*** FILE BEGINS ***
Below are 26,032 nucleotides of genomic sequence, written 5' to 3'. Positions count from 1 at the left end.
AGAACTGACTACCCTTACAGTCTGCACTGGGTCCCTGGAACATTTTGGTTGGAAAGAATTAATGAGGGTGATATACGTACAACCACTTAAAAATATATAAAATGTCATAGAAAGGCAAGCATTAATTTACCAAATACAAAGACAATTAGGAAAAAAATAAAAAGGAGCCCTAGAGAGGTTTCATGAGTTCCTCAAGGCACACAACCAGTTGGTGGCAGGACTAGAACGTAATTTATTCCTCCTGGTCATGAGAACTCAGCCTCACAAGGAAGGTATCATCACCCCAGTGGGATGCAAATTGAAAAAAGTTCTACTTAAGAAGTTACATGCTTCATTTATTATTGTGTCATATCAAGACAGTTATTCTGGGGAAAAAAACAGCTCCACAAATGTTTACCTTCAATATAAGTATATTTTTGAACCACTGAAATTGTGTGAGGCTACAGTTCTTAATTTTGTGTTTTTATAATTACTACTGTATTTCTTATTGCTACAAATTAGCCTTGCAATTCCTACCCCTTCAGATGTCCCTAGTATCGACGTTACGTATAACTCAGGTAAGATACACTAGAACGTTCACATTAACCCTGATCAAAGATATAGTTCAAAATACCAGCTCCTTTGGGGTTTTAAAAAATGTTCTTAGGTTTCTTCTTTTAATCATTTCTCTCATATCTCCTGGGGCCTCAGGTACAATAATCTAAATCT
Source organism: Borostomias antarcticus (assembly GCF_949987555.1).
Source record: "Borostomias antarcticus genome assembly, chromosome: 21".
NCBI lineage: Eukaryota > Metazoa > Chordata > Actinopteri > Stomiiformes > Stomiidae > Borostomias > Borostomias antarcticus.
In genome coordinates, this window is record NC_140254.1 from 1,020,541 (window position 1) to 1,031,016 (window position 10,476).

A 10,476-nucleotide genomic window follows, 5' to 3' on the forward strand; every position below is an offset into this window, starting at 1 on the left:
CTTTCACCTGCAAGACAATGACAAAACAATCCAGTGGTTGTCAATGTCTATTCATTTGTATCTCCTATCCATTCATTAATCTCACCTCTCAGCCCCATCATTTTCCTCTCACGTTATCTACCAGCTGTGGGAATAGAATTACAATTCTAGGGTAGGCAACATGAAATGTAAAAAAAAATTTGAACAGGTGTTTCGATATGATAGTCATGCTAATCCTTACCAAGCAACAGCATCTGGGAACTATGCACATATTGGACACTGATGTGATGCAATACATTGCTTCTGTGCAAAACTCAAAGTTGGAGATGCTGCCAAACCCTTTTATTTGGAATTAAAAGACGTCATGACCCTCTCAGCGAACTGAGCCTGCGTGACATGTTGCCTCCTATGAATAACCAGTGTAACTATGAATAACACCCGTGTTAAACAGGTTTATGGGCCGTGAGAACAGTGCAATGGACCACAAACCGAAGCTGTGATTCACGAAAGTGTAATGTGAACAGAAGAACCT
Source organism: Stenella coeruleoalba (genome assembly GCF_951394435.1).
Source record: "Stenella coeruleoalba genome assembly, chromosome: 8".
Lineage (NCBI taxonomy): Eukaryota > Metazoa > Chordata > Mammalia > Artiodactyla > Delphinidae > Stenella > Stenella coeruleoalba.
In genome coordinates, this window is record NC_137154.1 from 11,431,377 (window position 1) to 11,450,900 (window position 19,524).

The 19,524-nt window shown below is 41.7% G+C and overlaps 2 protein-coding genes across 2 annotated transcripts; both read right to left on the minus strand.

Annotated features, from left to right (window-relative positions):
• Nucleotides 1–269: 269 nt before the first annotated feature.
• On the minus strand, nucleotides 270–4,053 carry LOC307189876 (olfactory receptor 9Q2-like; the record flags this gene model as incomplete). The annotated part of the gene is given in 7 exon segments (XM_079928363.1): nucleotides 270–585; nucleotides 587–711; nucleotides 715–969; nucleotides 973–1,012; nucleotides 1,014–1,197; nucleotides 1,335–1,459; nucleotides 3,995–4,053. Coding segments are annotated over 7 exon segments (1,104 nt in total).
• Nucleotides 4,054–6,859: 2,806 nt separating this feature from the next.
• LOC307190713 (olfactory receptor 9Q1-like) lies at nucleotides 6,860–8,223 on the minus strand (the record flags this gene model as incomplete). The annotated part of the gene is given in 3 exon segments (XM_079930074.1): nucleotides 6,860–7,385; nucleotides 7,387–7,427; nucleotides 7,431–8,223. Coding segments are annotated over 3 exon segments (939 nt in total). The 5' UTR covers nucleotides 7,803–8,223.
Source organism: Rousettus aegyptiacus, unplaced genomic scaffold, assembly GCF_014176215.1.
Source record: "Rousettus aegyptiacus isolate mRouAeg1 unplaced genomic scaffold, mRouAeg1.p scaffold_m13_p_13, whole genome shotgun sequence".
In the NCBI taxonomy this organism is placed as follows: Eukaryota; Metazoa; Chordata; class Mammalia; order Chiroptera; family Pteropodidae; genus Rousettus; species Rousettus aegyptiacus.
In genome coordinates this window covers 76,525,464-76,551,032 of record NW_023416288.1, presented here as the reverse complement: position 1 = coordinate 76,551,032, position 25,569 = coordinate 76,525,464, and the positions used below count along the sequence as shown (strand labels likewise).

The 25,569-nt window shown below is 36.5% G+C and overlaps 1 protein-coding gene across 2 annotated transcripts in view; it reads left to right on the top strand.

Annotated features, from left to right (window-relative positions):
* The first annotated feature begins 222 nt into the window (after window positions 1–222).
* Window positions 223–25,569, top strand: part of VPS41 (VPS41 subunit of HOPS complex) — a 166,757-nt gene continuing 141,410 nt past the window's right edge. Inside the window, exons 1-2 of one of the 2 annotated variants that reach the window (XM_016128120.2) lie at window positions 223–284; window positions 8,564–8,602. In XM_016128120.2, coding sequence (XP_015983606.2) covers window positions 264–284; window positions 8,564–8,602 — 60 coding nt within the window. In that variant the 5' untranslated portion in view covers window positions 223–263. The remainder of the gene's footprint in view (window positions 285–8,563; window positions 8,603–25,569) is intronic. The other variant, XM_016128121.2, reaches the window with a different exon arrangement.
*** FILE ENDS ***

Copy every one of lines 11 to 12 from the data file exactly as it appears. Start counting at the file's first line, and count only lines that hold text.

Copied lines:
Lineage (NCBI taxonomy): Eukaryota > Metazoa > Chordata > Mammalia > Artiodactyla > Delphinidae > Stenella > Stenella coeruleoalba.
In genome coordinates, this window is record NC_137154.1 from 11,431,377 (window position 1) to 11,450,900 (window position 19,524).